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Rwanda First to Start National Pneumococcal Vaccine Program in Developing World


Pneumococcal disease – including pneumonia and meningitis – kills more than one and a half million people each year. Most of them are children. But many of those deaths can be prevented with a vaccine. On Friday (April 24th), a rural clinic in Rwanda will be the site of the first national immunization program against pneumococcal disease in a developing nation. The vaccine program is a joint effort by the Rwandan government, the GAVI Alliance, Wyeth Pharmaceuticals and PneumoADIP.

Dr. Julian Lob-Levyt, CEO of the GAVI Alliance, a public and private health partnership, is taking part in the vaccination effort.

"We'll be gathering together at a health center here in Rwanda to deliver the first dose of pneumococcal vaccine to hundreds of babies. And this first is a first in Africa in terms of the first rollout nationally of a program that's gradually going to save an increasing number of lives. But not only in sub-Saharan Africa, but the poorest countries in South Asia, Latin America and elsewhere," he says.

Dr. Orin Levine, head of PneumoADIP, an arm of GAVI, says the Rwandan vaccine program could only be achieved with international cooperation and support.

"Through that support, Rwanda will end up having a national immunization program, pneumococcal vaccine, before wealthy countries like Finland or Japan, Singapore, Austria or Poland. And that's really an indication of our ability to try to really speed up these launches and overcome financing as an obstacle to the use of vaccines where they're needed the most," he says.

He says pneumococcal diseases can have long-term economic and productivity consequences.

"Pneumococcal meningitis, for example, kills or disables up to one half of the children who get it, even with access to hospital care here in Africa. And when those children survive the children, who are disabled afterwards, often have things like learning disabilities, hearing disabilities, mental impairment that limit their educational achievement and incur costs for households and families. These are preventable disabilities and preventable economic costs with the vaccine," he says.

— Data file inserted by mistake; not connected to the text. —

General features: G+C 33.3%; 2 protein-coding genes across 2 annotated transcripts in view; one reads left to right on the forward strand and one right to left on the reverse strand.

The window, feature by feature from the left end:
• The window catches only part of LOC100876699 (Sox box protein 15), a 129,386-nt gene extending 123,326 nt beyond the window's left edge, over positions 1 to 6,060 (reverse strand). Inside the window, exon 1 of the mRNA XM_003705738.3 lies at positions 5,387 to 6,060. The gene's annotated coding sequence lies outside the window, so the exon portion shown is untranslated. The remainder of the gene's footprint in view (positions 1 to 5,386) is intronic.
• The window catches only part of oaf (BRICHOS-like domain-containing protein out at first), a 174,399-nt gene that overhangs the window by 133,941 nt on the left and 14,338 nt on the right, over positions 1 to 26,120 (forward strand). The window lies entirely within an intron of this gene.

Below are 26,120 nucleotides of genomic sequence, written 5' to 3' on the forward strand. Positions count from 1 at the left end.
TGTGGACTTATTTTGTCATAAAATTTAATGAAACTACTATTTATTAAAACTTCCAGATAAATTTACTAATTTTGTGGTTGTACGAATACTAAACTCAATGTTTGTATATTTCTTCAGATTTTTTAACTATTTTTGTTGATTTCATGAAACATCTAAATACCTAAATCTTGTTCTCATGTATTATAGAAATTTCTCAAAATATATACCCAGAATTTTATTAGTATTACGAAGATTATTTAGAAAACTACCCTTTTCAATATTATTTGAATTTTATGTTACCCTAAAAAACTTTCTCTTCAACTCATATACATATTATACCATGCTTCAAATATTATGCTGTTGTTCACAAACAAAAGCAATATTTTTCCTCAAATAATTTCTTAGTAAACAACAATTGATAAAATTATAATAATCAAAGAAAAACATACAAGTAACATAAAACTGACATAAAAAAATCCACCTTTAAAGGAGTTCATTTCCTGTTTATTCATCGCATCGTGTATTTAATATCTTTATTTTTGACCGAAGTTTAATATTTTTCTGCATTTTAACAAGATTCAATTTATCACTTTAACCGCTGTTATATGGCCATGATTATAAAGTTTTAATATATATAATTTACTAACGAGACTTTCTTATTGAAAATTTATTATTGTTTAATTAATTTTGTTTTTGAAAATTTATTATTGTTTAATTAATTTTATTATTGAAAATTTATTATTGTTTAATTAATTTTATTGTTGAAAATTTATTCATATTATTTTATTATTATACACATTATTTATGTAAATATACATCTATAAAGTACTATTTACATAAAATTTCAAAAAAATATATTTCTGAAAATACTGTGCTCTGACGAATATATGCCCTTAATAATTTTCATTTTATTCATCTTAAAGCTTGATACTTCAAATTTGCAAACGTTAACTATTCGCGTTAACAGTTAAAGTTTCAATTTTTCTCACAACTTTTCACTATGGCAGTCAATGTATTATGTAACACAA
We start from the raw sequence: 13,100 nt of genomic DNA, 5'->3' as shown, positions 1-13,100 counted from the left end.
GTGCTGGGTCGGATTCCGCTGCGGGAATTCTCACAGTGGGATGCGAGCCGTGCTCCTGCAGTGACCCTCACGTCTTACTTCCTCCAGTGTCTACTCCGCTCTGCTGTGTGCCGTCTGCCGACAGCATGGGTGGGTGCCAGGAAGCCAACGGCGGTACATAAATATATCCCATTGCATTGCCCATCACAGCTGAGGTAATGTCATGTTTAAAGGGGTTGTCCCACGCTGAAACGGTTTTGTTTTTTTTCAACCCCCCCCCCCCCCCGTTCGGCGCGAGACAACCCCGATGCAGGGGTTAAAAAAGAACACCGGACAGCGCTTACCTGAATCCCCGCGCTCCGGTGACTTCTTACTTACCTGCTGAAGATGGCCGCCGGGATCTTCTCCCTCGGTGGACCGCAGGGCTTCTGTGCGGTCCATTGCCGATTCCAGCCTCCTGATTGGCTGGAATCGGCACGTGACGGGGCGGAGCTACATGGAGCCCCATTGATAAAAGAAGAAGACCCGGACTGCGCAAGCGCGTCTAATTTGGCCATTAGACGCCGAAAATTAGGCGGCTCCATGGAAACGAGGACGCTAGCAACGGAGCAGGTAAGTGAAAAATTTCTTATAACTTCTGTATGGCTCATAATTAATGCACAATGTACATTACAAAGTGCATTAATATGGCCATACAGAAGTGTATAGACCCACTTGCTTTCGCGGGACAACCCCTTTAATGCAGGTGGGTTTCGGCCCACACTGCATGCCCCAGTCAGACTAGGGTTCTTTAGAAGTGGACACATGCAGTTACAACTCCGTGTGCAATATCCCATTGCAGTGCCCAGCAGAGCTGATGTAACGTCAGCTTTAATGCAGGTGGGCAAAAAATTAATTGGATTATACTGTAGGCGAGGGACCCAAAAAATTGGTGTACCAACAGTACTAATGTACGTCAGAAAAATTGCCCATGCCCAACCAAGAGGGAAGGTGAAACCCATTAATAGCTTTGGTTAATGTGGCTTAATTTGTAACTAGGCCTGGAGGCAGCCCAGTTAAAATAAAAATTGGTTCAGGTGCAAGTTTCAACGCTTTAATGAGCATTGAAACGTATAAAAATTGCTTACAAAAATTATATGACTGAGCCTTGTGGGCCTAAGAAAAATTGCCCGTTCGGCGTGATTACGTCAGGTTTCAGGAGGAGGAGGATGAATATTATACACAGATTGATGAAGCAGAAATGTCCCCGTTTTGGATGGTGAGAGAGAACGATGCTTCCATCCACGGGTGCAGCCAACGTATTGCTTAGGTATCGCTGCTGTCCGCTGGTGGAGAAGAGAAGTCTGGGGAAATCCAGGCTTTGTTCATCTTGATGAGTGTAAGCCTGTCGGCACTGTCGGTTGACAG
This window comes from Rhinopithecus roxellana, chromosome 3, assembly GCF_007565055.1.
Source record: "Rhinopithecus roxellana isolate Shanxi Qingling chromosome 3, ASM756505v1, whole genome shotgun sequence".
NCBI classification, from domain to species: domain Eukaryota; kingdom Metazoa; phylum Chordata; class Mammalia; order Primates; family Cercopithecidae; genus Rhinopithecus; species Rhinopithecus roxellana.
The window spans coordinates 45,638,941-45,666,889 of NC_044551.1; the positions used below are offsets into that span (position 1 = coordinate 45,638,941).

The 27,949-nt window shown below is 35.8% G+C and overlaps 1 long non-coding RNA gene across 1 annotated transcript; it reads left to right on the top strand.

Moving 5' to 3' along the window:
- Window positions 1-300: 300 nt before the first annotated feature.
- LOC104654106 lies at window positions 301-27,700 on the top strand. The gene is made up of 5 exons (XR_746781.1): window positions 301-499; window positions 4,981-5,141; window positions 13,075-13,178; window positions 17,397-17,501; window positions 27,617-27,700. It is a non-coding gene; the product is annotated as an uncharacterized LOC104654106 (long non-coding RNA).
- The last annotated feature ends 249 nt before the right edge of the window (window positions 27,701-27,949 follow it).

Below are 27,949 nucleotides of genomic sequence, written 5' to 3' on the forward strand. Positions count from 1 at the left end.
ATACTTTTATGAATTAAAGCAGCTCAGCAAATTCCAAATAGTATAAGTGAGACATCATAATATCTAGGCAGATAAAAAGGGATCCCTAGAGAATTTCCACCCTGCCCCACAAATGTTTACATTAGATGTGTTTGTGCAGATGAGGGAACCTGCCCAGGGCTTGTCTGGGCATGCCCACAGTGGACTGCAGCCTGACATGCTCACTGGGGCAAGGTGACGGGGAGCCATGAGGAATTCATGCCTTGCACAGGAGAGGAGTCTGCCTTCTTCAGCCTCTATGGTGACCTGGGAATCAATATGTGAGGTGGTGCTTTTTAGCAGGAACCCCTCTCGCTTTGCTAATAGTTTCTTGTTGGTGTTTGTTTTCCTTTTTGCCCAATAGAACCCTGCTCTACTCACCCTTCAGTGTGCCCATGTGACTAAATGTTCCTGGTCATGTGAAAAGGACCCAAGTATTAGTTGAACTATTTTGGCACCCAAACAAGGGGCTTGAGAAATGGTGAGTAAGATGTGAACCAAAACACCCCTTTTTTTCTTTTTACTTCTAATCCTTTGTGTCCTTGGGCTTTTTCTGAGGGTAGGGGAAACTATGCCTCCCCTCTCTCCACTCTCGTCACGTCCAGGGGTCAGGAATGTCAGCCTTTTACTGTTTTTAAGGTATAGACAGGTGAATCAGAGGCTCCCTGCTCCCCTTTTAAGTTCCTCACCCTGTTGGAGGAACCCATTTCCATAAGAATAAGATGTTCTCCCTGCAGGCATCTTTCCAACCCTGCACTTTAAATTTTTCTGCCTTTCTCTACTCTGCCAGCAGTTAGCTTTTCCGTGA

HIV infection and sickle cell disease make contraction of pneumococcal diseases more likely. Both are prevalent in Africa and can increase the risk of pneumococcal disease 40 fold. Levine says studies prove the vaccine is extremely effective in saving lives.

"In South Africa, the vaccine was shown to be protective, both in HIV-infected and uninfected children. And in The Gambia, in a typical, rural, West African population, the vaccine reduced child mortality due to any cause by 16 percent," he says.

Rwandan Health Minister, Dr. Richard Sezibera, says eventually the program will vaccinate 400,000 children per year.

"We are excited, not only because Rwandan children will be receiving the vaccine,whichisimportant in itself, but also excited because for the first time we are now beginning tosee, thanks to a global alliance, a determination to make sure that those with the highest disease burden also receive a share of the global finance for health. And that is important for us," he says.

The vaccine, Prevenar, was developed by Wyeth Pharmaceuticals. James Connolly, the firm's vice-president and general manager for vaccines, says, "Prevenar 13 is designed to provide broad protection against 13 of the most prevalent strains of pneumococcal disease worldwide, including strains are endemic to the developing world and countries like Rwanda. To date, Wyeth has invested more than a billion and a half dollars in R&D (research and development) programs so that current and future generations are protected against the ravages of pneumococcal disease."

Wyeth is donating millions of doses of Prevenar 13 for the program. It is part of efforts to achieve the Millennium Development Goal of reducing child mortality by two-thirds by 2015.

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